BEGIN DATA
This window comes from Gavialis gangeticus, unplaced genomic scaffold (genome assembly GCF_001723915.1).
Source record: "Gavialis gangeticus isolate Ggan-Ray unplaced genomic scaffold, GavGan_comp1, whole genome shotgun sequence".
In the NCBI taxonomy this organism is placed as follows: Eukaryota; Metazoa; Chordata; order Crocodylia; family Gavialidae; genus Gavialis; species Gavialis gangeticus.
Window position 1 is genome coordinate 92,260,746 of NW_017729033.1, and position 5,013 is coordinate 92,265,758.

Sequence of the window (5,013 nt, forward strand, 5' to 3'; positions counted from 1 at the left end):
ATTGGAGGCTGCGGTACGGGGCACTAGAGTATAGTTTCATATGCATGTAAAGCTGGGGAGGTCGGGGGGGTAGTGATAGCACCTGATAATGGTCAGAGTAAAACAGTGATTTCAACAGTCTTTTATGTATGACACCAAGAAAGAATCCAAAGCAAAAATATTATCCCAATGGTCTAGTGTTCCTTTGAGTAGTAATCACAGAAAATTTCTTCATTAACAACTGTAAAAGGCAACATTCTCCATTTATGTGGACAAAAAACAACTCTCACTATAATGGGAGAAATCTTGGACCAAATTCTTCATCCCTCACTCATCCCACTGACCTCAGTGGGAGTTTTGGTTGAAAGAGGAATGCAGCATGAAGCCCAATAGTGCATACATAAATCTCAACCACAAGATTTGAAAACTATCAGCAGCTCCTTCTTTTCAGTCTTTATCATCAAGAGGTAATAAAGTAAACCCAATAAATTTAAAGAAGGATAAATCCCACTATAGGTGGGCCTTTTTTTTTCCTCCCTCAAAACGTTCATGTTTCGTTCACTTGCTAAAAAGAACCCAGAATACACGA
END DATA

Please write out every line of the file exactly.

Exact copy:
This window comes from Gavialis gangeticus, unplaced genomic scaffold (genome assembly GCF_001723915.1).
Source record: "Gavialis gangeticus isolate Ggan-Ray unplaced genomic scaffold, GavGan_comp1, whole genome shotgun sequence".
In the NCBI taxonomy this organism is placed as follows: Eukaryota; Metazoa; Chordata; order Crocodylia; family Gavialidae; genus Gavialis; species Gavialis gangeticus.
Window position 1 is genome coordinate 92,260,746 of NW_017729033.1, and position 5,013 is coordinate 92,265,758.

Sequence of the window (5,013 nt, forward strand, 5' to 3'; positions counted from 1 at the left end):
ATTGGAGGCTGCGGTACGGGGCACTAGAGTATAGTTTCATATGCATGTAAAGCTGGGGAGGTCGGGGGGGTAGTGATAGCACCTGATAATGGTCAGAGTAAAACAGTGATTTCAACAGTCTTTTATGTATGACACCAAGAAAGAATCCAAAGCAAAAATATTATCCCAATGGTCTAGTGTTCCTTTGAGTAGTAATCACAGAAAATTTCTTCATTAACAACTGTAAAAGGCAACATTCTCCATTTATGTGGACAAAAAACAACTCTCACTATAATGGGAGAAATCTTGGACCAAATTCTTCATCCCTCACTCATCCCACTGACCTCAGTGGGAGTTTTGGTTGAAAGAGGAATGCAGCATGAAGCCCAATAGTGCATACATAAATCTCAACCACAAGATTTGAAAACTATCAGCAGCTCCTTCTTTTCAGTCTTTATCATCAAGAGGTAATAAAGTAAACCCAATAAATTTAAAGAAGGATAAATCCCACTATAGGTGGGCCTTTTTTTTTCCTCCCTCAAAACGTTCATGTTTCGTTCACTTGCTAAAAAGAACCCAGAATACACGA